How To Create and Leverage Serendipity in Your Organisation

Kobi Simmat disseminates “Get Lucky” by Thor Muller and Lane Becker, and offers up five ways to foster serendipity in your organisation or personal life.



One quote sticks out in particular when it comes to serendipity in the context of business - and life - and that is that “opportunity may be the one to knock on your door, but serendipity is the one that makes sure you’re home at the right time.” Richard Wiseman has written a book on the subject, stating that some people are more likely to create serendipitous turns of events in their life, and capitalise on their potential.


Those people are, according to Wiseman, “skilled at creating, noticing and acting upon chance opportunities,” due to the way in which they are experts at “networking, adopting a relaxed attitude to life and by being open to new experiences.”


From personal experience, a lot of management figures and CEOs are risk-averse individuals, and they tend to shy away from new experiences into the unfamiliar. Thor Muller and Lane Becker, authors of “Get Lucky” which dives further into the matter of serendipity radically altering the fortunes of those that invited it into the metaphorical house that the quote we mentioned before depicts. Invites is a key word here. As the authors explain, the difference between individuals that are more likely to be buoyed by serendipitous strokes of luck are the ones that have a set of behaviours and sensibilities that invite chance encounters, and the fortunate results.


“The number-one factor that contributed to our success was luck.” Sergey Brin, Co-Founder of Google.



“Luck is a fundamental part of how the world works,” they say. “Open any history book and you’ll find stories of curious people looking for one thing and finding another.” It will come as no surprise, then, that one of the founders of the tech behemoth Google, Sergey Brin has been quoted saying “the number-one factor that contributed to our success was luck.”


While Brin is quick to put Google’s meteoric rise to prominence simply down to luck, Muller and Beck argue that “what Brin can take credit for is being open to serendipity, and being willing to use it to his advantage.”


In writing their book, “Get Lucky” Muller and Beck have fleshed out the principles of what they argue contributes to “planned serendipity,” suggesting there are things we can change in our behaviour that can act as the catalyst for a stroke of luck. “Accidents happen… there’s nothing mystical about then - but it’s our practical ability to take advantage of the best accidents that transforms these from forgettable moments into incredible opportunities,” they say.


“This is the essence of planned serendipity, the kind of luck you make for yourself.”

The authors encourage people to say goodbye to their old habits, and “break out of your routine… routine is the enemy of serendipity,” they say, in reference to what they call the “essence of motion.”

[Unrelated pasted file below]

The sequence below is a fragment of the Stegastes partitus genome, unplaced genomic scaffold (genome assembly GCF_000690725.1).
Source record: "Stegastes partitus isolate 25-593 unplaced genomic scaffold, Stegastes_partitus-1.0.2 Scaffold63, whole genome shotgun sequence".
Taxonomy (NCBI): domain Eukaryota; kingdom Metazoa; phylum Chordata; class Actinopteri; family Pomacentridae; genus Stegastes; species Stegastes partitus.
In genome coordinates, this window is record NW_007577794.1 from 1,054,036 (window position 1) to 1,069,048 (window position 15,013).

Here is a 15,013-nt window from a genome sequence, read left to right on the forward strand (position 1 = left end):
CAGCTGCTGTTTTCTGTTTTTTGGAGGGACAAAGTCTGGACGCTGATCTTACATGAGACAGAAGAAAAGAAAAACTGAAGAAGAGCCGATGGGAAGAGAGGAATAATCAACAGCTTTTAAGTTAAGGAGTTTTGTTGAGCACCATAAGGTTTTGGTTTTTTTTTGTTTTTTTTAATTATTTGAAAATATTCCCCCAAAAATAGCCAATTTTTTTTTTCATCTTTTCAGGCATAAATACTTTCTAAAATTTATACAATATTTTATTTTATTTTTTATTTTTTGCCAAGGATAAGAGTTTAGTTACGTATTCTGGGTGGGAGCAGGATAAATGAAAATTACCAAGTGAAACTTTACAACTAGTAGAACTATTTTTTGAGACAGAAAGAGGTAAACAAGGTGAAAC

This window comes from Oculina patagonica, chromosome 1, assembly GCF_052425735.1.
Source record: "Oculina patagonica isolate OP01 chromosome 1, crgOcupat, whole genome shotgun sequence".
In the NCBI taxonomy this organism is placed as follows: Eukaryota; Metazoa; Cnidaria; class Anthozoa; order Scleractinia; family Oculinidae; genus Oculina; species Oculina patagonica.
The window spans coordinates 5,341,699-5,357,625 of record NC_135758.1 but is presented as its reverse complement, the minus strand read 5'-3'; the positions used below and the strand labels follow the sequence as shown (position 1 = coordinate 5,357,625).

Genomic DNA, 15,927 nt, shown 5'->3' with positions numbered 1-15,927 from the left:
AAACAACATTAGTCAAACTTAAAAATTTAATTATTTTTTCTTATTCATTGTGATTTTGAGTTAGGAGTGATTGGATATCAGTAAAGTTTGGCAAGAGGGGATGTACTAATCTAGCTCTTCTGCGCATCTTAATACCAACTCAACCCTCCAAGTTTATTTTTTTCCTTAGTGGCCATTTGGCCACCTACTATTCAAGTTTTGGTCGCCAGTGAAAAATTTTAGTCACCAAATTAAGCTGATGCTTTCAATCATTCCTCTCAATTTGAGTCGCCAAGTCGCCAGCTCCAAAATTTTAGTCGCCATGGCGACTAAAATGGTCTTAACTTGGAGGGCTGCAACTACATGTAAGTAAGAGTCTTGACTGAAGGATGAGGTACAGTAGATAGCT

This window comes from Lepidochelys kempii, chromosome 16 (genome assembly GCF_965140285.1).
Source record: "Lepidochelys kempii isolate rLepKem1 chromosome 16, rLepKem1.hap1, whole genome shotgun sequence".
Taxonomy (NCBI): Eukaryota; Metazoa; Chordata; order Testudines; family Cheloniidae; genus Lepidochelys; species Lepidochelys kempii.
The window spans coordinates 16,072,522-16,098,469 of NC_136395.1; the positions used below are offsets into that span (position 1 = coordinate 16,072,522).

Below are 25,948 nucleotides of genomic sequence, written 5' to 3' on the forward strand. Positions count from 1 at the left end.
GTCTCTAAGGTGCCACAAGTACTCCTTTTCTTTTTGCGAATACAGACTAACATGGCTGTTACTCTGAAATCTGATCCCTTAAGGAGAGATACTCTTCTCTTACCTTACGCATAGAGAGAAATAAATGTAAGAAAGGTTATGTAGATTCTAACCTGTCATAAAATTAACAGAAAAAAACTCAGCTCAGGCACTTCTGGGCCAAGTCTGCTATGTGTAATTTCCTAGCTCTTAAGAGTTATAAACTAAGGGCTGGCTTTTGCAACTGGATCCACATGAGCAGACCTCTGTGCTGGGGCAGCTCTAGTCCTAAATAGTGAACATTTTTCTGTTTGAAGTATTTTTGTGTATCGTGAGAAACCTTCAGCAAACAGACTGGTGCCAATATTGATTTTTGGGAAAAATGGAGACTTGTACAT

“Visit a different department inside your company. Attend a conference in an area related to your job, or even pick a different place to sit for lunch in the cafeteria each day. Here’s a little secret… no one succeeds without an assist from the unexpected. Every successful person on this planet employs the skills of planned serendipity.”


They continue to explain how you can make your own luck with the list of tips I’ve supplied below, taken from ‘Get Lucky’.


Motion- Maximize physical and conceptual movement in your workspace.

Preparation- Focus on breeding and feeding obsessive curiosity.

Divergence. Minimize fixed plans and goals to allow for changing circumstances.

Commitment. Choose from all your options the right ones to focus on.

Activation. Create new activities to open up your awareness of all the possibilities.

Connection. Optimize the number and quality of connections with others.

Permeability. Replace the rigid walls most organizations put up to keep themselves separate from other people and organizations with an open exchange of information.

Attraction. Project your purpose out into the world to draw the best and most valuable events, people, ideas and opportunities toward you.


At this point I think it’s worth mentioning that there’s an interesting Ted Talk from Australian entrepreneur, Morry Morgan that I encourage you to check out. I’ll put a brief synopsis below from a kind youtube commenter that drew up Morgan’s rules in a brief, easily accessible manner.


Rule 1) Chance favours the prepared mind

Rule 2) Be a generalist not a specialist

Rule 3) Serendipity is subtle

Rule 4) There is always a better view of the situation

Rule 5) Seek unlike-minded people


In wrapping all this up- there’s no proven way to snap your fingers and create your own luck, but on the other hand, there are a number of things you can sabotage your chances. Best of all, they’re easily implemented, and sound pieces of advice for professionals; what could be detrimental about expanding your network and trying new things?


Thanks again for your time, I’ll see you in the next piece.

Kobi Simmat,

© 2019 by Best Practice

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